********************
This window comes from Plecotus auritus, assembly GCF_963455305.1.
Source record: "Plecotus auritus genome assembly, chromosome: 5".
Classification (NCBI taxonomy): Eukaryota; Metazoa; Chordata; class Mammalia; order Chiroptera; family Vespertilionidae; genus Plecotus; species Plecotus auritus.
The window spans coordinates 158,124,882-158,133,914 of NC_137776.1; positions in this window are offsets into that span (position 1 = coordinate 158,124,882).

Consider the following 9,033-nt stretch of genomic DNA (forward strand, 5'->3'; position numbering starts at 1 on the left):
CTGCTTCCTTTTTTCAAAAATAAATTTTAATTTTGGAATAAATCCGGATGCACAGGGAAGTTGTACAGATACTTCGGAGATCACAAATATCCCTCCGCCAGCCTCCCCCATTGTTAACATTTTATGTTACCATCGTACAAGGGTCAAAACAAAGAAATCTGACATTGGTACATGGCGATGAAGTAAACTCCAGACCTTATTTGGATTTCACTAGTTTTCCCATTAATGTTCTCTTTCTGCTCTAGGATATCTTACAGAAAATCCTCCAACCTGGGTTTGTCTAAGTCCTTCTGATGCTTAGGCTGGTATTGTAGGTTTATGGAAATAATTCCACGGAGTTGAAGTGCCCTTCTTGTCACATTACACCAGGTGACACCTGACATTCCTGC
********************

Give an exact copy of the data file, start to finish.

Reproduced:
This window comes from Plecotus auritus, assembly GCF_963455305.1.
Source record: "Plecotus auritus genome assembly, chromosome: 5".
Classification (NCBI taxonomy): Eukaryota; Metazoa; Chordata; class Mammalia; order Chiroptera; family Vespertilionidae; genus Plecotus; species Plecotus auritus.
The window spans coordinates 158,124,882-158,133,914 of NC_137776.1; positions in this window are offsets into that span (position 1 = coordinate 158,124,882).

Consider the following 9,033-nt stretch of genomic DNA (forward strand, 5'->3'; position numbering starts at 1 on the left):
CTGCTTCCTTTTTTCAAAAATAAATTTTAATTTTGGAATAAATCCGGATGCACAGGGAAGTTGTACAGATACTTCGGAGATCACAAATATCCCTCCGCCAGCCTCCCCCATTGTTAACATTTTATGTTACCATCGTACAAGGGTCAAAACAAAGAAATCTGACATTGGTACATGGCGATGAAGTAAACTCCAGACCTTATTTGGATTTCACTAGTTTTCCCATTAATGTTCTCTTTCTGCTCTAGGATATCTTACAGAAAATCCTCCAACCTGGGTTTGTCTAAGTCCTTCTGATGCTTAGGCTGGTATTGTAGGTTTATGGAAATAATTCCACGGAGTTGAAGTGCCCTTCTTGTCACATTACACCAGGTGACACCTGACATTCCTGC